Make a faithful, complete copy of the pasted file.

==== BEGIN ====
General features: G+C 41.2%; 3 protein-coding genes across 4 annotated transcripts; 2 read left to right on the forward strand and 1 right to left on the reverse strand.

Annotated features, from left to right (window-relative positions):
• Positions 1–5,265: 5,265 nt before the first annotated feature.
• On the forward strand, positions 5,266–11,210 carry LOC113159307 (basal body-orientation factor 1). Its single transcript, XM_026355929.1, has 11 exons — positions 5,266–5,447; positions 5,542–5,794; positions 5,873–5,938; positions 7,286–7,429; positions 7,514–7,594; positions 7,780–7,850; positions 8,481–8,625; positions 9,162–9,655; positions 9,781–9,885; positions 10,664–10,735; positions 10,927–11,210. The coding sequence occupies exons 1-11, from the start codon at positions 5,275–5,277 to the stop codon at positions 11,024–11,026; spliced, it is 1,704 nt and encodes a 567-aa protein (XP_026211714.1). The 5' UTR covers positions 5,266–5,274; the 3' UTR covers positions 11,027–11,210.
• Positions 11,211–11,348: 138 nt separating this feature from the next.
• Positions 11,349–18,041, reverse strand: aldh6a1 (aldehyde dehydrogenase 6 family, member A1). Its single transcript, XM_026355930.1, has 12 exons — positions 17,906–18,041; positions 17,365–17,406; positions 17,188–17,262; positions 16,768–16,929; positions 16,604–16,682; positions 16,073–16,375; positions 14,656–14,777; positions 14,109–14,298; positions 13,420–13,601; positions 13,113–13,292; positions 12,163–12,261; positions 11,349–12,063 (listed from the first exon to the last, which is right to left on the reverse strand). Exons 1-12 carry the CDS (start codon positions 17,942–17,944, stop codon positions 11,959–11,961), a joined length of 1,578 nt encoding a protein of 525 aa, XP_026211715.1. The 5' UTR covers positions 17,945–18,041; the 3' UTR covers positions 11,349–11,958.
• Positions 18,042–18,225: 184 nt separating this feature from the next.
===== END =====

General features: G+C 41.2%; 3 protein-coding genes across 4 annotated transcripts; 2 read left to right on the forward strand and 1 right to left on the reverse strand.

Annotated features, from left to right (window-relative positions):
• Positions 1–5,265: 5,265 nt before the first annotated feature.
• On the forward strand, positions 5,266–11,210 carry LOC113159307 (basal body-orientation factor 1). Its single transcript, XM_026355929.1, has 11 exons — positions 5,266–5,447; positions 5,542–5,794; positions 5,873–5,938; positions 7,286–7,429; positions 7,514–7,594; positions 7,780–7,850; positions 8,481–8,625; positions 9,162–9,655; positions 9,781–9,885; positions 10,664–10,735; positions 10,927–11,210. The coding sequence occupies exons 1-11, from the start codon at positions 5,275–5,277 to the stop codon at positions 11,024–11,026; spliced, it is 1,704 nt and encodes a 567-aa protein (XP_026211714.1). The 5' UTR covers positions 5,266–5,274; the 3' UTR covers positions 11,027–11,210.
• Positions 11,211–11,348: 138 nt separating this feature from the next.
• Positions 11,349–18,041, reverse strand: aldh6a1 (aldehyde dehydrogenase 6 family, member A1). Its single transcript, XM_026355930.1, has 12 exons — positions 17,906–18,041; positions 17,365–17,406; positions 17,188–17,262; positions 16,768–16,929; positions 16,604–16,682; positions 16,073–16,375; positions 14,656–14,777; positions 14,109–14,298; positions 13,420–13,601; positions 13,113–13,292; positions 12,163–12,261; positions 11,349–12,063 (listed from the first exon to the last, which is right to left on the reverse strand). Exons 1-12 carry the CDS (start codon positions 17,942–17,944, stop codon positions 11,959–11,961), a joined length of 1,578 nt encoding a protein of 525 aa, XP_026211715.1. The 5' UTR covers positions 17,945–18,041; the 3' UTR covers positions 11,349–11,958.
• Positions 18,042–18,225: 184 nt separating this feature from the next.